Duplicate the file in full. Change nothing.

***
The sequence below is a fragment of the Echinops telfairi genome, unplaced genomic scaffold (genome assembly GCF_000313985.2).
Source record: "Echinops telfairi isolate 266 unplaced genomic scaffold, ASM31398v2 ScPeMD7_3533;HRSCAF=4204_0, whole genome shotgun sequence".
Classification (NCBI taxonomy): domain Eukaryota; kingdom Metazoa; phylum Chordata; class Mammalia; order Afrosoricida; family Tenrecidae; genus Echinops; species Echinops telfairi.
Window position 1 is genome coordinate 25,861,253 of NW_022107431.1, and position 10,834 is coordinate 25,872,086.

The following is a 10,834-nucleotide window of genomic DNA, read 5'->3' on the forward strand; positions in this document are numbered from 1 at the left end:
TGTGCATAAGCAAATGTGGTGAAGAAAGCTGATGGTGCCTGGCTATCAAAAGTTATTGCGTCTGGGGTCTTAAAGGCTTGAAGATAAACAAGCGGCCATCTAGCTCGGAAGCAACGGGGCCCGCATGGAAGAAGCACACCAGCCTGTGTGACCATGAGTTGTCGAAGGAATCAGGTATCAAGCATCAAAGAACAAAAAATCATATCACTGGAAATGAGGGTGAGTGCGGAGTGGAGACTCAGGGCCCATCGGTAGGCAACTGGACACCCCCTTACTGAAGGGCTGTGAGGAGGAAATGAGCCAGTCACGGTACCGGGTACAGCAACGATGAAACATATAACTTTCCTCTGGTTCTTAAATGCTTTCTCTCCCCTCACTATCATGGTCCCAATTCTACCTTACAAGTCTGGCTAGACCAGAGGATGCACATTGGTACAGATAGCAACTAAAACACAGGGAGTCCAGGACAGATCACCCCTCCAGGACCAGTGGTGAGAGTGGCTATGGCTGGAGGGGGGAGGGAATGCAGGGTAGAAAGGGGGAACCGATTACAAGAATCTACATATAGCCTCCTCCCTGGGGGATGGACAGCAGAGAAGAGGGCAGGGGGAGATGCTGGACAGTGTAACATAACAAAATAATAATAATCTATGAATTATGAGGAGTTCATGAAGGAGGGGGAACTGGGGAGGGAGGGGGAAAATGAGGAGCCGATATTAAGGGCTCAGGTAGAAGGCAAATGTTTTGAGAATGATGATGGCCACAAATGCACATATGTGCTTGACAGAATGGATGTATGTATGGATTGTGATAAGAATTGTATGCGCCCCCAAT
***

The sequence below is a fragment of the Echinops telfairi genome, unplaced genomic scaffold (genome assembly GCF_000313985.2).
Source record: "Echinops telfairi isolate 266 unplaced genomic scaffold, ASM31398v2 ScPeMD7_3533;HRSCAF=4204_0, whole genome shotgun sequence".
Classification (NCBI taxonomy): domain Eukaryota; kingdom Metazoa; phylum Chordata; class Mammalia; order Afrosoricida; family Tenrecidae; genus Echinops; species Echinops telfairi.
Window position 1 is genome coordinate 25,861,253 of NW_022107431.1, and position 10,834 is coordinate 25,872,086.

The following is a 10,834-nucleotide window of genomic DNA, read 5'->3' on the forward strand; positions in this document are numbered from 1 at the left end:
TGTGCATAAGCAAATGTGGTGAAGAAAGCTGATGGTGCCTGGCTATCAAAAGTTATTGCGTCTGGGGTCTTAAAGGCTTGAAGATAAACAAGCGGCCATCTAGCTCGGAAGCAACGGGGCCCGCATGGAAGAAGCACACCAGCCTGTGTGACCATGAGTTGTCGAAGGAATCAGGTATCAAGCATCAAAGAACAAAAAATCATATCACTGGAAATGAGGGTGAGTGCGGAGTGGAGACTCAGGGCCCATCGGTAGGCAACTGGACACCCCCTTACTGAAGGGCTGTGAGGAGGAAATGAGCCAGTCACGGTACCGGGTACAGCAACGATGAAACATATAACTTTCCTCTGGTTCTTAAATGCTTTCTCTCCCCTCACTATCATGGTCCCAATTCTACCTTACAAGTCTGGCTAGACCAGAGGATGCACATTGGTACAGATAGCAACTAAAACACAGGGAGTCCAGGACAGATCACCCCTCCAGGACCAGTGGTGAGAGTGGCTATGGCTGGAGGGGGGAGGGAATGCAGGGTAGAAAGGGGGAACCGATTACAAGAATCTACATATAGCCTCCTCCCTGGGGGATGGACAGCAGAGAAGAGGGCAGGGGGAGATGCTGGACAGTGTAACATAACAAAATAATAATAATCTATGAATTATGAGGAGTTCATGAAGGAGGGGGAACTGGGGAGGGAGGGGGAAAATGAGGAGCCGATATTAAGGGCTCAGGTAGAAGGCAAATGTTTTGAGAATGATGATGGCCACAAATGCACATATGTGCTTGACAGAATGGATGTATGTATGGATTGTGATAAGAATTGTATGCGCCCCCAAT